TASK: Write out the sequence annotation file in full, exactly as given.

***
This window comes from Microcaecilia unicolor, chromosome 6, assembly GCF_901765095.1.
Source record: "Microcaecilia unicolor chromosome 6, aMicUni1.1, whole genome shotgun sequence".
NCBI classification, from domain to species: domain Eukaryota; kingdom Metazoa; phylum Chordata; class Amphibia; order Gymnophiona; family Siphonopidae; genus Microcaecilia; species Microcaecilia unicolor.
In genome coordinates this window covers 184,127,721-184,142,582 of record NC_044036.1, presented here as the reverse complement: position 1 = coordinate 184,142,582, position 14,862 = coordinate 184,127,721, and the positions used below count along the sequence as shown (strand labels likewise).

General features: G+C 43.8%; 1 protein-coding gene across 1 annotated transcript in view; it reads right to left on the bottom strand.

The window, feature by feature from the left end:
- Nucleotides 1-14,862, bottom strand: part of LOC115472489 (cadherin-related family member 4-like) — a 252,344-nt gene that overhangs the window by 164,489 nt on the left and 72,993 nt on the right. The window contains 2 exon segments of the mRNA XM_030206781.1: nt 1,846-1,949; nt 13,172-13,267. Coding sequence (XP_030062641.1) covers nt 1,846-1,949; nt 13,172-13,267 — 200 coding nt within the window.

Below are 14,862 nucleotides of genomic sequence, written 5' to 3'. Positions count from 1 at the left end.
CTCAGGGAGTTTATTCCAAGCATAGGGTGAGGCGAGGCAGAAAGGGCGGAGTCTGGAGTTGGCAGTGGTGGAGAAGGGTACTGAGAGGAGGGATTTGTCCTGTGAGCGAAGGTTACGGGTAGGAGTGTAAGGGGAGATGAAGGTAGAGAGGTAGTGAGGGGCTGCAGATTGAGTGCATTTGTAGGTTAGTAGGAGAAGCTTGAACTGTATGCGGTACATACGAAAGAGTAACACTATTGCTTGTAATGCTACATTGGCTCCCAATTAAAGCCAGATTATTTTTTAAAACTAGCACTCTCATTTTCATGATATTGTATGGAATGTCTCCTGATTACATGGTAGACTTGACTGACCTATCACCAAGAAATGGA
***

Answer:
This window comes from Microcaecilia unicolor, chromosome 6, assembly GCF_901765095.1.
Source record: "Microcaecilia unicolor chromosome 6, aMicUni1.1, whole genome shotgun sequence".
NCBI classification, from domain to species: domain Eukaryota; kingdom Metazoa; phylum Chordata; class Amphibia; order Gymnophiona; family Siphonopidae; genus Microcaecilia; species Microcaecilia unicolor.
In genome coordinates this window covers 184,127,721-184,142,582 of record NC_044036.1, presented here as the reverse complement: position 1 = coordinate 184,142,582, position 14,862 = coordinate 184,127,721, and the positions used below count along the sequence as shown (strand labels likewise).

General features: G+C 43.8%; 1 protein-coding gene across 1 annotated transcript in view; it reads right to left on the bottom strand.

The window, feature by feature from the left end:
- Nucleotides 1-14,862, bottom strand: part of LOC115472489 (cadherin-related family member 4-like) — a 252,344-nt gene that overhangs the window by 164,489 nt on the left and 72,993 nt on the right. The window contains 2 exon segments of the mRNA XM_030206781.1: nt 1,846-1,949; nt 13,172-13,267. Coding sequence (XP_030062641.1) covers nt 1,846-1,949; nt 13,172-13,267 — 200 coding nt within the window.

Below are 14,862 nucleotides of genomic sequence, written 5' to 3'. Positions count from 1 at the left end.
CTCAGGGAGTTTATTCCAAGCATAGGGTGAGGCGAGGCAGAAAGGGCGGAGTCTGGAGTTGGCAGTGGTGGAGAAGGGTACTGAGAGGAGGGATTTGTCCTGTGAGCGAAGGTTACGGGTAGGAGTGTAAGGGGAGATGAAGGTAGAGAGGTAGTGAGGGGCTGCAGATTGAGTGCATTTGTAGGTTAGTAGGAGAAGCTTGAACTGTATGCGGTACATACGAAAGAGTAACACTATTGCTTGTAATGCTACATTGGCTCCCAATTAAAGCCAGATTATTTTTTAAAACTAGCACTCTCATTTTCATGATATTGTATGGAATGTCTCCTGATTACATGGTAGACTTGACTGACCTATCACCAAGAAATGGA